CDs Inexpensively Recycled into Flexible Biosensors

Since 1999, more than 9 billion music CDs have shipped in the U.S. That’s not counting worldwide sales, DVDs, software discs or videogames. Sadly, discarded CDs end up in landfills with negative environmental consequences.

 

New research from Binghamton University’s Thomas J. Watson College of Engineering and Applied Science offers a second life for CDs: Turn them into flexible biosensors that are inexpensive and easy to manufacture.In a paper published this month in Nature Communications, Matthew Brown, PhD ’22, and Assistant Professor Ahyeon Koh from the Department of Biomedical Engineering show how a gold CD’s thin metallic layer can be separated from the rigid plastic and fashioned into sensors to monitor electrical activity in human hearts and muscles as well as lactose, glucose, pH and oxygen levels. The sensors can communicate with a smartphone via Bluetooth. For further information see the IDTechEx report on Wearable Sensors 2021-2031.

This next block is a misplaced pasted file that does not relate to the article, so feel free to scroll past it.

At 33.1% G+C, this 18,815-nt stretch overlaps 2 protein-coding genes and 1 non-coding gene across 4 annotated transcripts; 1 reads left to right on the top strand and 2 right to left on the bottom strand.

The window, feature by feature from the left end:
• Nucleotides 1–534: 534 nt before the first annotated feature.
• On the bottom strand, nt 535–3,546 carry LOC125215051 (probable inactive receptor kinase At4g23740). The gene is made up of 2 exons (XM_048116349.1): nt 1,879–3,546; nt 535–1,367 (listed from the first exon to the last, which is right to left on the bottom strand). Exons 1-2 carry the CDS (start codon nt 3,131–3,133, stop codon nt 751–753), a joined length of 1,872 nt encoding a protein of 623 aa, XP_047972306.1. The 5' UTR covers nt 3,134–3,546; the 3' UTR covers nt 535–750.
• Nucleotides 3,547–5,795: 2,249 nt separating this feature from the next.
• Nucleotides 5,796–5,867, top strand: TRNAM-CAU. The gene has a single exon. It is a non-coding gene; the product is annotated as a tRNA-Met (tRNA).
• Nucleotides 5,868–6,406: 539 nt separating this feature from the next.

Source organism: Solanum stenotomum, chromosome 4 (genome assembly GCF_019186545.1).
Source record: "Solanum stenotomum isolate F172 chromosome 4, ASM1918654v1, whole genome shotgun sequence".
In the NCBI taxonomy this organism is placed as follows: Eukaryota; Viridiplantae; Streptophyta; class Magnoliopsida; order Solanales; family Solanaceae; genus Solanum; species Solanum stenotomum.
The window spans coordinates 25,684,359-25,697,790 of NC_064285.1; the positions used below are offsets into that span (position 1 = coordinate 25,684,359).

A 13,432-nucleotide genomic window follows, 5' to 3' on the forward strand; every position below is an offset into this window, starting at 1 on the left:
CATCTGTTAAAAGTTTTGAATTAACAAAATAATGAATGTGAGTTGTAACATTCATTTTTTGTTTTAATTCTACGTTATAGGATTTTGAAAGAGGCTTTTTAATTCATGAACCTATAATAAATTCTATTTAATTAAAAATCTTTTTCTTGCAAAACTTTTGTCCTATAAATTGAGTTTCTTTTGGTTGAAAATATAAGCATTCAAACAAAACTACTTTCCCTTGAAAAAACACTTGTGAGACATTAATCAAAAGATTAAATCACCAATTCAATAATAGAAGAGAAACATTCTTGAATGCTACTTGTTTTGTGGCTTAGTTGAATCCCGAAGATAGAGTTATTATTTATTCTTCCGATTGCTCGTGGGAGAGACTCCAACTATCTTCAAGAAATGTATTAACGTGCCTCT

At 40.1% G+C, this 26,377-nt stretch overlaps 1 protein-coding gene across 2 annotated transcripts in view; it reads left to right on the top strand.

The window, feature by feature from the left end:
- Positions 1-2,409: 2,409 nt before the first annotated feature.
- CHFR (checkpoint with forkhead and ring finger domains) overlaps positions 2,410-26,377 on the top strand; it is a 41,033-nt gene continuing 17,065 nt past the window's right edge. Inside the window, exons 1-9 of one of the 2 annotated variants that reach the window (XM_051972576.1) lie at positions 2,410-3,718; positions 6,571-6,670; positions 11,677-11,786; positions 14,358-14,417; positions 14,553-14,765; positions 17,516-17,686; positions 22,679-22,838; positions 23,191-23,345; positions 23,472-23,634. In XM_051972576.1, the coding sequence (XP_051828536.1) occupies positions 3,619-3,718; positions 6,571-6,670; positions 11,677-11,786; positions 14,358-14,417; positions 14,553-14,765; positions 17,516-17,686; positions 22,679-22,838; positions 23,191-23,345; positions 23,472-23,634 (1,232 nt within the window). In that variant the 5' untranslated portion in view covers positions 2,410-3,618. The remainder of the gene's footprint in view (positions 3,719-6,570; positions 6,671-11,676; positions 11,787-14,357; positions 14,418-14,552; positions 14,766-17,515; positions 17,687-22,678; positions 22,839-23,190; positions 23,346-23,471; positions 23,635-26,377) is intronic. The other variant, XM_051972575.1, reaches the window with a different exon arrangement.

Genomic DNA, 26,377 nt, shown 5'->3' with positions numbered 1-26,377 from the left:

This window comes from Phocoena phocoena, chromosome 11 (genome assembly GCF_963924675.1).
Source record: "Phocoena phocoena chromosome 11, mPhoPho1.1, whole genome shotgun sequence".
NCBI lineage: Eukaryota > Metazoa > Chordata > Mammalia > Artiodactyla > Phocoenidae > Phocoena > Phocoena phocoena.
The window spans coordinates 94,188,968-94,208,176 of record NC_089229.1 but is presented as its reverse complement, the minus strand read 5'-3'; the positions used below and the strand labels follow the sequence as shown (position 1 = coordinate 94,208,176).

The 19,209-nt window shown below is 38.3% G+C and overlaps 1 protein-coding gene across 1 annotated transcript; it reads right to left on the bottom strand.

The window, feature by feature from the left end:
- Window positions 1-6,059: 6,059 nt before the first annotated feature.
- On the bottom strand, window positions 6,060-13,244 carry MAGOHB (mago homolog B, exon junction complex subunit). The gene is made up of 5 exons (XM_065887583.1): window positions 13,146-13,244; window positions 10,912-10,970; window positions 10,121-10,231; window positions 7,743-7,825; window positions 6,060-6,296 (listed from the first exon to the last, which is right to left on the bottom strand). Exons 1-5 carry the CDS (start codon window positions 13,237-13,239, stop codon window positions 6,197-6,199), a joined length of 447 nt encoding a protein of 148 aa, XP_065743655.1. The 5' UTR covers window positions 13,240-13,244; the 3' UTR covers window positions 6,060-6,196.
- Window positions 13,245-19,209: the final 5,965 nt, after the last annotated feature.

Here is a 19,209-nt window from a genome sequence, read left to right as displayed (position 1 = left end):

The fabrication is completed in 20 to 30 minutes without releasing toxic chemicals or needing expensive equipment, and it costs about $1.50 per device. According to the paper, “this sustainable approach for upcycling electronic waste provides an advantageous research-based waste stream that does not require cutting-edge microfabrication facilities, expensive materials or high-caliber engineering skills.”

 

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